A great charity doing superb work; they will be welcome back at Park View any time!
Miss Robertson writes, ’Every Wednesday lunch time, students have been exploring a range of different cultural traditions through sampling local food, clothing, languages, music, art, sports and festivals. So far, our students have explored the United Arab Emirates, Japan and Korea. Students have learned to write their names in a range of languages and have tried different foods from around the world. Jessica Henshaw prepared her own fantastic culture club session all about Korea, through which she spoke confidently about her favourite K-Pop groups, movies and taught us all how to sing ‘Happy Birthday’ in Korean. If you have not been yet, come along-you will love it!’
She also writes, ‘Year 9 Business Studies students have been working exceptionally hard to set up their own ‘personalised mug’ business. Students have raised almost £100 for the North East Autism Society so far, and will continue to raise money for their chosen charity until Christmas. A special thank you to Wilkinson’s Chester-le-Street for donating supplies to the Year 9 Business students and helping us to raise money for this incredibly important charity.’
Mrs Heslop writes, ‘In September , twenty year 9 and 10 students spent the morning working with students from Oxford University to consider the Big Question “ Would you want to live forever?” The visit was part for the launch of the “Oxplore” programme, through which the University is aiming to challenge and support more young people to engage with “ big thinking”. There was heated debate among our groups as the question was considered on more and more levels. Everyone who took part made an impressive contribution and learned the importance of considering situations from a wide range of perspectives. The group leaders from Oxford were highly impressed by our student’s creativity ,conviction and sense of fun . Park View’s ideas and opinions were represented at the national launch in the form of a poster; a great achievement!’
Mrs Thoms writes, ‘Inspiring Minds Mentoring Scheme coordinated with Newcastle University is coming to its final year of a 3 year program. This year the program will kick off with a visit to Newcastle University for subject taster sessions, working in teams and problem solving. This will be followed by weekly sessions designed around students’ GCSE exam year, focusing on managing stress and wellbeing, revision. psychology of learning and preparing for exams. It is great to see how these students have come along from year 9 to year 11, growing in confidence, being more sure of their future and some even looking to going onto Higher Education in the future.’
Mr Good writes, ‘21 year 10 students of Spanish enjoyed a cultural event at the Tyneside Cinema in Newcastle. We saw the 2016 film ‘El olivo’ (The Olive Tree) about Alma, a 20 year old farmer, who goes in search of her grandfather’s beloved olive tree which was sold many years before. The students shone in a range of cultural and linguistic activities, with particular mention to Logan Aitchison who read out in Spanish in front over 100 students from other schools. ¡Nos lo pasamos bien! A great day all round!’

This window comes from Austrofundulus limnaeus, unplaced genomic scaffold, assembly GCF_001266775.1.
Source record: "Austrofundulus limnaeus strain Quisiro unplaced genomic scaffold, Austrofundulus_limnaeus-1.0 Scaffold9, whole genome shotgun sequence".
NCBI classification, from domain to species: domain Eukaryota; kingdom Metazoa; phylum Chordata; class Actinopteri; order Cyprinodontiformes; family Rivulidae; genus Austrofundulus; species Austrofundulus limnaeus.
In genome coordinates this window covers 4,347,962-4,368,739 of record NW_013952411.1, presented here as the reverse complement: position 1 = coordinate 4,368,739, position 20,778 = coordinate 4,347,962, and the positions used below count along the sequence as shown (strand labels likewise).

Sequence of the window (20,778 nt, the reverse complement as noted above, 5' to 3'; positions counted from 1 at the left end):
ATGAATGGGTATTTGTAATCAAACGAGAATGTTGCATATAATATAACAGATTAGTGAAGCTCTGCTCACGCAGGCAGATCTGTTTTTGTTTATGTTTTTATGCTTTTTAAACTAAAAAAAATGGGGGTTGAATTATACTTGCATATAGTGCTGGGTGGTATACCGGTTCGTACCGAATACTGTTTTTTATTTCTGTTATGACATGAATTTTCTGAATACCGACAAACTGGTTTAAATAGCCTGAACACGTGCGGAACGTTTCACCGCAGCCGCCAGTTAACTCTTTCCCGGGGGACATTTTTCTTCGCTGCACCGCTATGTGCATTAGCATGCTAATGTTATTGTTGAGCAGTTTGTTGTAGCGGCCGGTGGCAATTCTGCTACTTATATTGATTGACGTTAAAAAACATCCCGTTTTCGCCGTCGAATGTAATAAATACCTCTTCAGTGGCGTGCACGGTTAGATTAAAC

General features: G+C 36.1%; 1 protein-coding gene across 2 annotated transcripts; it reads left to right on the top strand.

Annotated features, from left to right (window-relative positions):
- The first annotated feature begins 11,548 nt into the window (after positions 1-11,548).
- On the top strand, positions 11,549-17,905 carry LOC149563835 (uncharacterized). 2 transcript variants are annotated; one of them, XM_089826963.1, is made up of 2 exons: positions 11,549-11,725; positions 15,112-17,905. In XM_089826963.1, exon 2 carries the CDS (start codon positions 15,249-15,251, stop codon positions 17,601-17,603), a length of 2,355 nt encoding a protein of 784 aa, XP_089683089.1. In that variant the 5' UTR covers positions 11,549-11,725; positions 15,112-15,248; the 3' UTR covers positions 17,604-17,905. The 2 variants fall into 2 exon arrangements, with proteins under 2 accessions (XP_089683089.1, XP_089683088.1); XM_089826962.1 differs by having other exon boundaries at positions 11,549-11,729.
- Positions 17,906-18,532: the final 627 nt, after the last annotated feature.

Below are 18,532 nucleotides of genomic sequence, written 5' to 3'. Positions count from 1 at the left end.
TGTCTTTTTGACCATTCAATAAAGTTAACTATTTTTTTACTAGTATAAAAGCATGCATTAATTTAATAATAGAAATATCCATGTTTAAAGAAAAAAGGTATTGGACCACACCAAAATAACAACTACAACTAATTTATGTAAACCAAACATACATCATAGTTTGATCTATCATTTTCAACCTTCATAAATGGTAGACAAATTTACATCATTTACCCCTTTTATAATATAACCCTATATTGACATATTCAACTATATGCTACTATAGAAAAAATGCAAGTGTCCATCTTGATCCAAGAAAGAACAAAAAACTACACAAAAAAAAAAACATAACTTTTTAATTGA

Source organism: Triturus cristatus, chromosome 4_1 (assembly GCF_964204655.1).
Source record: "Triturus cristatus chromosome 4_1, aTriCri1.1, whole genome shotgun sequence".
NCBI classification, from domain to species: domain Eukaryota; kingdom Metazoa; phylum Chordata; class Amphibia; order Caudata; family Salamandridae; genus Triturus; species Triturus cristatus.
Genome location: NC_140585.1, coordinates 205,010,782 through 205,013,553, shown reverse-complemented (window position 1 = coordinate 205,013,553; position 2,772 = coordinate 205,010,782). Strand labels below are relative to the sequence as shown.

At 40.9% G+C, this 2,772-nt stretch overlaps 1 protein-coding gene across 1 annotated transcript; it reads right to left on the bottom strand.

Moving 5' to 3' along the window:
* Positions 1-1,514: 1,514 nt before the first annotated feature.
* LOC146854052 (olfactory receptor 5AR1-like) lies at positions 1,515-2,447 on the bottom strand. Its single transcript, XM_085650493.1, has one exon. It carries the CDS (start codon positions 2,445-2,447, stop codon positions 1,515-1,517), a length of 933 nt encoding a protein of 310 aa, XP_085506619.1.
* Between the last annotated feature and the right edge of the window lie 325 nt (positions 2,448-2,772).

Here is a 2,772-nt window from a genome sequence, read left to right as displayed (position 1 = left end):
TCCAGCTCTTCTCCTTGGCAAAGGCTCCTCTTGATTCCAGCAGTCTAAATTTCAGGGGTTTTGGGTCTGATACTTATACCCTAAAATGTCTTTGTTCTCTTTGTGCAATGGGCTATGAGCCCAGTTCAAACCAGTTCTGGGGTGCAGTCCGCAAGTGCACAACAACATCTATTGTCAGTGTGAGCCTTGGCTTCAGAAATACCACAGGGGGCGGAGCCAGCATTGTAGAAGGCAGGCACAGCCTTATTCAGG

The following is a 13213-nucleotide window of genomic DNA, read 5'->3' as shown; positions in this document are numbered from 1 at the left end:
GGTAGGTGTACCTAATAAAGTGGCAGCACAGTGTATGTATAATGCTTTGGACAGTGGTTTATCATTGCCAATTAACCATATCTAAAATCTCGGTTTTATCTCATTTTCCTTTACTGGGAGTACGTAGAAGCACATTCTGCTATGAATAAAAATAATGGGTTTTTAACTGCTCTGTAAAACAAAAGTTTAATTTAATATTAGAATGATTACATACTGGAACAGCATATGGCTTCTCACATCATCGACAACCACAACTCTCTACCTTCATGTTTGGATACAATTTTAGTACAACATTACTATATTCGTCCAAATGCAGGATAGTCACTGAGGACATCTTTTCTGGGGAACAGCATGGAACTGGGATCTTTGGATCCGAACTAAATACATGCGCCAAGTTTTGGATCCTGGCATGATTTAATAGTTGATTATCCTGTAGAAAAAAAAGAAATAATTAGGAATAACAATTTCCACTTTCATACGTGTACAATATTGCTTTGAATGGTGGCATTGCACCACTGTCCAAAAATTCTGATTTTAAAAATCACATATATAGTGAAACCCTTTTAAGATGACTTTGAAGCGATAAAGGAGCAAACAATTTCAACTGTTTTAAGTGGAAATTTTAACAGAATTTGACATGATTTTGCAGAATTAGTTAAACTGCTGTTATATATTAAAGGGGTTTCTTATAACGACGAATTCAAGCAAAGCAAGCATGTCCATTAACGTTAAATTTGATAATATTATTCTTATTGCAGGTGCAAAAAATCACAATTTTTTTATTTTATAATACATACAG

Mrs Heslop writes, ‘Numerous meetings over the summer came to fruition in October with the beginning of a unique and prestigious partnership between Park View and St. Chad’s College, Durham University. Following a rigorous and highly competitive application process involving letter writing and group interview tasks, twenty-five year 12 students have won places on the programme which will run throughout their time in sixth form. Aimed at de-mystifying life at an elite university while providing real academic challenge,the programme requires the students to visit the university three times each term to take part in a wide range of activities with both academics and students – all designed to develop soft skills such as communication, collaboration, leadership, strategic thinking and researching. Each student will also have access to the university library and the support of work an academic specialist from the university during the completion of their Extended Project Qualification. Year 13 will entail more specific subject based challenge and immersion as students make decisions about their future university applications.
As an introduction, groups of the successful students have already visited St. Chad’s to take part in whole college debates on themes such as “Millennial Snowflakes”. Both Mr Veitch and myself were extremely proud of the contributions made by Park View students – to speak and share their opinions with conviction in front of over one hundred members of the college ( from professors to undergraduate students) demonstrated immediately that they are prepared to “ get out of their comfort zones” and make the most of the opportunities and challenges which lie ahead of them. Students in year groups below should watch this space – this is a partnership which will run and evolve each year.’
Travelling far afield
Tanzania Summer 2017
In the Summer, we had a small group of students, led by Mr Stothard, who undertook a four week expedition in Tanzania. I received the following from the organiser:
‘After the safe return of Mr Stothard and your students, we would like to take this opportunity to give you a very brief overview of some of the highlights of their summer.